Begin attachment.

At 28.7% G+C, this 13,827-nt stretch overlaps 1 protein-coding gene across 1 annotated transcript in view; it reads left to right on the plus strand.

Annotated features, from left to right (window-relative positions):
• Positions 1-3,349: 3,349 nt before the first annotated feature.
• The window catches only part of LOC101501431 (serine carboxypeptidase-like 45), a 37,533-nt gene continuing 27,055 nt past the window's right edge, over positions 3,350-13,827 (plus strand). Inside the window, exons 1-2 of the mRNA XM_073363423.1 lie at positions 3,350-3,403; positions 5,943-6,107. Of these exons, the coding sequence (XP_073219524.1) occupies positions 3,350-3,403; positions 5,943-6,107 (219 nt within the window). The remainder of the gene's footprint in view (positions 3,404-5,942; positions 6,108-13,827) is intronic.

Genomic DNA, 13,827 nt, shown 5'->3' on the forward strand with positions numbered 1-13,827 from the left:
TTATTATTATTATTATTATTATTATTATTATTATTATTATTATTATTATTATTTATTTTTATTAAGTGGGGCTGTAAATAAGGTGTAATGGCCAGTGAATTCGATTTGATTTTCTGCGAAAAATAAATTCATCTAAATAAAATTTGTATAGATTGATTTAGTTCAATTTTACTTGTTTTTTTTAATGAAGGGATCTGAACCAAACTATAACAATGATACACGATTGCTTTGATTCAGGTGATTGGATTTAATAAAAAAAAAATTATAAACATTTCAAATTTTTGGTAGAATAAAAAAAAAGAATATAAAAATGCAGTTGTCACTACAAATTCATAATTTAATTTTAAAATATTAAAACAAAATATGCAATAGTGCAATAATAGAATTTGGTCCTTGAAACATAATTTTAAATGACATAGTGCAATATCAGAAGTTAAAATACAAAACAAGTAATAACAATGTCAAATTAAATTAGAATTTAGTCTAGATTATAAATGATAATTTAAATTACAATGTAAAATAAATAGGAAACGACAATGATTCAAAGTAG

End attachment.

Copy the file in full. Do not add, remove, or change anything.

At 28.7% G+C, this 13,827-nt stretch overlaps 1 protein-coding gene across 1 annotated transcript in view; it reads left to right on the plus strand.

Annotated features, from left to right (window-relative positions):
• Positions 1-3,349: 3,349 nt before the first annotated feature.
• The window catches only part of LOC101501431 (serine carboxypeptidase-like 45), a 37,533-nt gene continuing 27,055 nt past the window's right edge, over positions 3,350-13,827 (plus strand). Inside the window, exons 1-2 of the mRNA XM_073363423.1 lie at positions 3,350-3,403; positions 5,943-6,107. Of these exons, the coding sequence (XP_073219524.1) occupies positions 3,350-3,403; positions 5,943-6,107 (219 nt within the window). The remainder of the gene's footprint in view (positions 3,404-5,942; positions 6,108-13,827) is intronic.

Genomic DNA, 13,827 nt, shown 5'->3' on the forward strand with positions numbered 1-13,827 from the left:
TTATTATTATTATTATTATTATTATTATTATTATTATTATTATTATTATTATTTATTTTTATTAAGTGGGGCTGTAAATAAGGTGTAATGGCCAGTGAATTCGATTTGATTTTCTGCGAAAAATAAATTCATCTAAATAAAATTTGTATAGATTGATTTAGTTCAATTTTACTTGTTTTTTTTAATGAAGGGATCTGAACCAAACTATAACAATGATACACGATTGCTTTGATTCAGGTGATTGGATTTAATAAAAAAAAAATTATAAACATTTCAAATTTTTGGTAGAATAAAAAAAAAGAATATAAAAATGCAGTTGTCACTACAAATTCATAATTTAATTTTAAAATATTAAAACAAAATATGCAATAGTGCAATAATAGAATTTGGTCCTTGAAACATAATTTTAAATGACATAGTGCAATATCAGAAGTTAAAATACAAAACAAGTAATAACAATGTCAAATTAAATTAGAATTTAGTCTAGATTATAAATGATAATTTAAATTACAATGTAAAATAAATAGGAAACGACAATGATTCAAAGTAG